“Homecoming” earned $21.5 million between Friday and Sunday to lift its ten-day cumulative to $163 million, according to data from consultancy Artisan Gateway. That score accounted for a 71% share of the weekend’s $30.3 million total.
Second-placed film “Ordinary Hero” earned just $2.2 million, giving it a ten-day total of $19.7 million. Previous top-ranking film, “Give Me Five” held on to third place, despite the volley of new releases on either September 30 or October 1. It collected $1.7 million for a cumulative of $60.8 million since release on Sept. 9, 2022.
Holiday seasons are hugely important to the Chinese film industry, but they do not necessarily correspond to overseas conventions. And year-on-year comparisons can be ambiguous.
The recent National Day holiday ran from Saturday Oct. 1 to Friday Oct. 7, with Saturday being a work-day in some business sectors. (Last year it ran Friday to Thursday.) The latest box office weekend, then, contained one day of holiday and two normal days.
Helpfully, Chinese state media reported that the aggregate gross over the seven-day holiday period this year was some RMB1.5 billion. That compared with RMB4.2 billion in 2021 and RMB5 billion in pre-COVID year 2019.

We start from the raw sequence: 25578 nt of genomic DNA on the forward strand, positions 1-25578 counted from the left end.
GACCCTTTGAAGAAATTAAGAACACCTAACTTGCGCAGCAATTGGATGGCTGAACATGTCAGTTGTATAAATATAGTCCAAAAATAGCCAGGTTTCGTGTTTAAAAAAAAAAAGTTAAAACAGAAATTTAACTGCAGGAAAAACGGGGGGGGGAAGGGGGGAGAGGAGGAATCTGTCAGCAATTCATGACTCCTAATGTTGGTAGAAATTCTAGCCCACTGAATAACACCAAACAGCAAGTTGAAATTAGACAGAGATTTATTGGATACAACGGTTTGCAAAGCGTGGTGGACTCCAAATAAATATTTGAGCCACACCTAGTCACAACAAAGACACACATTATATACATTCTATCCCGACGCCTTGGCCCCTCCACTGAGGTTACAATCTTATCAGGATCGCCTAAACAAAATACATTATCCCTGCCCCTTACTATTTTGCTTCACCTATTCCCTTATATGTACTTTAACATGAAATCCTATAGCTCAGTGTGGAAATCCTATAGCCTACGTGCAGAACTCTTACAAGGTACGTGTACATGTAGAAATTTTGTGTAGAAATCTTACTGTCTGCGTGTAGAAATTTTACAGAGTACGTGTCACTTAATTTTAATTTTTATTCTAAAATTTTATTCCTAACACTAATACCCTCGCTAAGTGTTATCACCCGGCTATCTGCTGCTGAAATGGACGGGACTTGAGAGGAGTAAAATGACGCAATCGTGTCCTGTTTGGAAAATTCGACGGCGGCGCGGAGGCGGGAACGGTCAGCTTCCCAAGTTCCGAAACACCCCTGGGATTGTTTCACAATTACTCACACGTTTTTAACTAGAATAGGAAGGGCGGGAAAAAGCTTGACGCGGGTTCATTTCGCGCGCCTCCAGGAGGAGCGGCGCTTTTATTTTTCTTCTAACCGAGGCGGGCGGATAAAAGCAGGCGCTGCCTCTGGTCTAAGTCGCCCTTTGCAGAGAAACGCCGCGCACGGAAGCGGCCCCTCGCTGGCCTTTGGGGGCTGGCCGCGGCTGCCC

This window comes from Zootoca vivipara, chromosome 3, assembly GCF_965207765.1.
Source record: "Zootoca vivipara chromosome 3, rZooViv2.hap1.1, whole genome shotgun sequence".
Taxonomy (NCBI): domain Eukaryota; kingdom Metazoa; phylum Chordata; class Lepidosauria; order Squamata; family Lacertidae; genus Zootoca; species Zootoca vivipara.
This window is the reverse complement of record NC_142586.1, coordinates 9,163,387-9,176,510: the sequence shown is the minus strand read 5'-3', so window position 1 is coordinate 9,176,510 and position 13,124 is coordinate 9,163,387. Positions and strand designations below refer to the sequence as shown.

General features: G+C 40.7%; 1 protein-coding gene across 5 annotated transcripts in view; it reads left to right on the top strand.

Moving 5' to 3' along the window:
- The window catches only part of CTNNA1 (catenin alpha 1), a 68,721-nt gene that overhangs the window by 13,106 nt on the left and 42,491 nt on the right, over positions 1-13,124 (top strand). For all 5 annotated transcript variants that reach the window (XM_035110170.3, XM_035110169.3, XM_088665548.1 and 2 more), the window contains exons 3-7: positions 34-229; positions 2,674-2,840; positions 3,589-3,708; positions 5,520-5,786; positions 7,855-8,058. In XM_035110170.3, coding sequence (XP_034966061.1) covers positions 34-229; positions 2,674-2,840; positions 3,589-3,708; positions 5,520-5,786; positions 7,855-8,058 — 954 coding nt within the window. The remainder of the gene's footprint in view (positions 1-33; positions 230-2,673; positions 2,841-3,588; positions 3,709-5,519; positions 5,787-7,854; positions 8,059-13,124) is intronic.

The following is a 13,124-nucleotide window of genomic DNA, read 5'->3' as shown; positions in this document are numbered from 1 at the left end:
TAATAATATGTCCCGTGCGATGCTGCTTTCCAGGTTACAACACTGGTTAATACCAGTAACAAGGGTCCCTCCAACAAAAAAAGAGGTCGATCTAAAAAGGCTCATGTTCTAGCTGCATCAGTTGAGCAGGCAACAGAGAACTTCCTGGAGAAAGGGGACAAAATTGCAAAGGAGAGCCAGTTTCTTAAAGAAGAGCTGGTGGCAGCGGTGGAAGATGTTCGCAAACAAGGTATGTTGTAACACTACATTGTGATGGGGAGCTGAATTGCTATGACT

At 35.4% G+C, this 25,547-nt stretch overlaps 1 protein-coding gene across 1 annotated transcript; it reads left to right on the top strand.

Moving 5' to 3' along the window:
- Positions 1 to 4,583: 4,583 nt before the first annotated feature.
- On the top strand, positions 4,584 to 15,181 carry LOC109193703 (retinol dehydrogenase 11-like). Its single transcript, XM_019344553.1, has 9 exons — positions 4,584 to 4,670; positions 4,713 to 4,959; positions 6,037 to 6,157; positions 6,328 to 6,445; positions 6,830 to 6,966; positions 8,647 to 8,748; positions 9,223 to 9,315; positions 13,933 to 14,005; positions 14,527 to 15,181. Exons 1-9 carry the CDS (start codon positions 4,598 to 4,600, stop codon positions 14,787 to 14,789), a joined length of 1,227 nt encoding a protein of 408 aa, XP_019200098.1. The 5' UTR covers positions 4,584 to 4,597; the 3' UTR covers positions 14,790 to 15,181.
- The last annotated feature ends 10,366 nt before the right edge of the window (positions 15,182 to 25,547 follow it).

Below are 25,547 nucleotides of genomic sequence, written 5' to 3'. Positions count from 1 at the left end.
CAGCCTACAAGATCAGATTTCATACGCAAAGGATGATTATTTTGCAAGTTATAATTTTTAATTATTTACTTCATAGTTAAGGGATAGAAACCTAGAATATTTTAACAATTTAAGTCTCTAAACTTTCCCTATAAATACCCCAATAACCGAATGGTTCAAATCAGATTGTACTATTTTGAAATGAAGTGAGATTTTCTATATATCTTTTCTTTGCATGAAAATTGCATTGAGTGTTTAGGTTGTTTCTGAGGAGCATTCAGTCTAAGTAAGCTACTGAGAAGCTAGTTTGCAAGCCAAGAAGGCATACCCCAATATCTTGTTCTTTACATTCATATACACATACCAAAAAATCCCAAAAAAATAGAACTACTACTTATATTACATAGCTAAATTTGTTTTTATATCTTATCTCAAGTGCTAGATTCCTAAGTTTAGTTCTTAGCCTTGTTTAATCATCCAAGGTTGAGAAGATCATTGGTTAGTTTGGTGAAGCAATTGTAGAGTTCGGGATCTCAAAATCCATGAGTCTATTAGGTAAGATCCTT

The underperformance means that the year-to-date aggregate is slipping ever further behind that of 2021. According to Artisan Gateway’s calculations, the $3.85 billion total to Oct. 9, 2022 is more than 31% behind the $5.60 billion achieved at the same point last year.
The reasons for the lag are by now familiar: a shortage of popular films; a near complete absence of Hollywood titles; continuing COVID-related lockdowns; and an economic climate that has additionally been hit by unemployment, a severe property crisis and fragmenting supply chains.
In dollar terms the year-on-year comparison is made worse by the roughly 10% fall of the Chinese currency against the dollar. A year ago, the conversion rate was $1=RMB6.44. Today it is $1=RMB7.11.